THE WHITE HOUSE
Office of the Press Secretary
RADIO ADDRESS BY THE PRESIDENT TO THE NATION The Oval Office
THE PRESIDENT: Good morning. This month, schools across America are letting out for the summer, and beginning to plan for the fall. Today I'd like to talk about what we must do to help our schools prepare for the school year ahead and prepare our children for the future, by reducing class size in the early grades.
For six and a half years, our administration has made improving our children's education one of our highest priorities. This year, in my State of the Union address, I outlined a plan to help our schools, our teachers, and our students meet high standards. The plan would hold states and school systems accountable for fixing failing schools. It would require teachers to be qualified in the classroom in the courses they teach. It would insist that we put an end to social promotion, but to do it in the right way -- by investing in our children and in our schools, from funding after-school and summer school programs to modernizing and rebuilding 6,000 schools across our country, to finishing up our commitment to hook all of our classrooms up to the Internet by next year.
Reducing class size is one of the most important investments we can make in our children's future. Recent research confirms what parents have always known -- children learn better in small classes with good teachers, and kids who start out in smaller classes do better right through their high school graduation.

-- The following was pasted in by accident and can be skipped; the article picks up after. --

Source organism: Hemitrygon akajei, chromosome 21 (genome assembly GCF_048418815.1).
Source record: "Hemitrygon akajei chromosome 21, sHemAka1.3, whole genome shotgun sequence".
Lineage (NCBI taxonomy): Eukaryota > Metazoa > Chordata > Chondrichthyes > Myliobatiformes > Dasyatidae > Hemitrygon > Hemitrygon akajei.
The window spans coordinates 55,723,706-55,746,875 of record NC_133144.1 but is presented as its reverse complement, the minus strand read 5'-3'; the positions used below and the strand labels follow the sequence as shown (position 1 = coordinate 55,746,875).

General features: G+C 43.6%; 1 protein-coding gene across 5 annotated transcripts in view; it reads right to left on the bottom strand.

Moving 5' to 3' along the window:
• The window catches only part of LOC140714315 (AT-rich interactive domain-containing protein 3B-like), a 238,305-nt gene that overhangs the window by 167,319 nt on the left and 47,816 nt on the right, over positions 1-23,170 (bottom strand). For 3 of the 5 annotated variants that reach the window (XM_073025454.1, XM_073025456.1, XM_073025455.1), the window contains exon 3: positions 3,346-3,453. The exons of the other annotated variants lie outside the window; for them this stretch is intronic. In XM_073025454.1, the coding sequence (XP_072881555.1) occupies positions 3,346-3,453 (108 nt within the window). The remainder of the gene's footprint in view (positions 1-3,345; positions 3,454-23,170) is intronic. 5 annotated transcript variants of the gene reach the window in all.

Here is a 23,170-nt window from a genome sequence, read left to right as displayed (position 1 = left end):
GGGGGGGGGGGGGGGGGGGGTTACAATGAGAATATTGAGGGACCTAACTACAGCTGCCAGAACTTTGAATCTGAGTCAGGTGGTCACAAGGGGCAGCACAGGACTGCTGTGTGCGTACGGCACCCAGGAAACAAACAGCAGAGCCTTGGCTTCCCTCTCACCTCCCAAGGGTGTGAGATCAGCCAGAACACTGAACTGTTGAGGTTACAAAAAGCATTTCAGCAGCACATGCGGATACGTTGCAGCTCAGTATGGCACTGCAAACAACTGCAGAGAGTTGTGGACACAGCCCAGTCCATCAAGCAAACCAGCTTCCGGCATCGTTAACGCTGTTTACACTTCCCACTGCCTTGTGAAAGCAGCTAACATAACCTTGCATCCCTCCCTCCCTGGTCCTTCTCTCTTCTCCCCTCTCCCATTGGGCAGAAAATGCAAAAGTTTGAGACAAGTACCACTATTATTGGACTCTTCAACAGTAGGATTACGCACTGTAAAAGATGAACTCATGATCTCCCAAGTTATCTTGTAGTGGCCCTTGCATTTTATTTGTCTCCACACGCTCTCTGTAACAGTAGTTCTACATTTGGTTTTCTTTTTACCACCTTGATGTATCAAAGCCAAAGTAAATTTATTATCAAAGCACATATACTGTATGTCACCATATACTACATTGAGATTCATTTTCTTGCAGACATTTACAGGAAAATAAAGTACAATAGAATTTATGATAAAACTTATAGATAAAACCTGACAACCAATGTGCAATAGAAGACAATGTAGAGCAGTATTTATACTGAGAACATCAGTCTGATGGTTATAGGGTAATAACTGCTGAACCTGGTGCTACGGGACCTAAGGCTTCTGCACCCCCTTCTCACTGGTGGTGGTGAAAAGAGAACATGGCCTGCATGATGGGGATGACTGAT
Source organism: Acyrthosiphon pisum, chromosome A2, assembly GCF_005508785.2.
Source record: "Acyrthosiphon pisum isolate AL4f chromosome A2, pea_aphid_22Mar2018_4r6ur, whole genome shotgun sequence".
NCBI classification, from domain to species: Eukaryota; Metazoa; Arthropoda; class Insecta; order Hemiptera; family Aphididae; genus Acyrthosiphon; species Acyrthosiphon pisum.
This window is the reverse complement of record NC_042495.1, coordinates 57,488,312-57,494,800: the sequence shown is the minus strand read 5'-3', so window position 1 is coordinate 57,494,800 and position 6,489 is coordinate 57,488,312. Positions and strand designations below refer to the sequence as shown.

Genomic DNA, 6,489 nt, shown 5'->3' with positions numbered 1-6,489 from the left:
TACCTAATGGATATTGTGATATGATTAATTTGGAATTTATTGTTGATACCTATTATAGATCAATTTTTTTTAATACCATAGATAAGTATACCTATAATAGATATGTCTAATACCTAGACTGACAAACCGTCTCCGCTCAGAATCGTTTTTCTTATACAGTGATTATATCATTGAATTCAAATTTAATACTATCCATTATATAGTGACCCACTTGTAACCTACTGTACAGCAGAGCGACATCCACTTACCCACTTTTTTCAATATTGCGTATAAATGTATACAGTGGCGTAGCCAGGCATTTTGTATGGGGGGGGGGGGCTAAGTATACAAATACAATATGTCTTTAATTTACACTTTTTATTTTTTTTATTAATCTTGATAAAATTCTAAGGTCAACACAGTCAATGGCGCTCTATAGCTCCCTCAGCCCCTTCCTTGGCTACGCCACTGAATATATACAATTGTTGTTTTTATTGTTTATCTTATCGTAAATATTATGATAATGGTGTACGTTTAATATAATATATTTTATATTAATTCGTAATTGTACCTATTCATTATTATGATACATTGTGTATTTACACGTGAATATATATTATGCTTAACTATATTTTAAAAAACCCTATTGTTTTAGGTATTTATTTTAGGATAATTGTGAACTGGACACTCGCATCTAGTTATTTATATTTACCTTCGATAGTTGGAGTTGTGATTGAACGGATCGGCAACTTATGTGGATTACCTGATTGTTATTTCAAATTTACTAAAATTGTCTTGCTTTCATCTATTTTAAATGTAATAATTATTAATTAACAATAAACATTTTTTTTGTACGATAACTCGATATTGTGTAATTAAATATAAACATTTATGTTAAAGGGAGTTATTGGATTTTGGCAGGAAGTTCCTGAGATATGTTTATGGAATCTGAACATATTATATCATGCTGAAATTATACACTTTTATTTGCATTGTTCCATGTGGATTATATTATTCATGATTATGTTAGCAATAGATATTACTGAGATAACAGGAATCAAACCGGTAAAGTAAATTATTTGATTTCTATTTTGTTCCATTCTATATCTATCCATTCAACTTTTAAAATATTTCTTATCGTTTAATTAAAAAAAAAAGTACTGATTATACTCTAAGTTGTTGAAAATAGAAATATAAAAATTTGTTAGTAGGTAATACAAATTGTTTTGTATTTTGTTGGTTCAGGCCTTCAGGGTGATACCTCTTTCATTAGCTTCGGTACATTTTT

But in far too many of our schools, 30 or more students are pressed desk-to-desk in a single classroom. Too many teachers have to spend more time maintaining order than maintaining high academic standards. And with the largest school enrollments in our history still to come, the problem is only going to get worse.
Now, if we're serious about preparing our nation to succeed in the 21st century, we must do more to help all our children succeed in school. That's why last year I asked Congress to commit to reducing class size to 18 in the early grades. And with bipartisan support, Congress approved a big down payment on my plan to put 100,000 well-prepared teachers in the classroom.
I'm pleased to announce that later this week we'll deliver on our promise -- with $1.2 billion in grants to help states and local school districts begin hiring the first 30,000 well-trained teachers for the new school year. That means by the time children go back to school this fall, communities in all 50 states will have more good teachers and smaller classes in the early grades, where it matters most.
Now we must finish the job. Unfortunately, there are some in Congress who are backing away from their commitment to reduce class size. Last year, Congress came together across party lines to make this promise to the American people. They should come together again this year to keep it. I think a promise made in an election year should be kept in the years when there are no elections.
So, today, again I call on Congress to put politics aside and put our children's future first, and finish the job of hiring 100,000 highly-trained teachers. We know smaller classes will help them succeed in school. We know higher-quality teaching will help them succeed. We already have the plan to make it happen if Congress keeps its word.
We've got a chance to use this time of prosperity to improve our children's education and to help them make the most of their lives. This isn't a partisan issue anywhere in America; it shouldn't be in Washington. Schoolchildren get the summer off, but we should make this summer a season of progress -- for our children, our schools and our future in the new century.
Thanks for listening.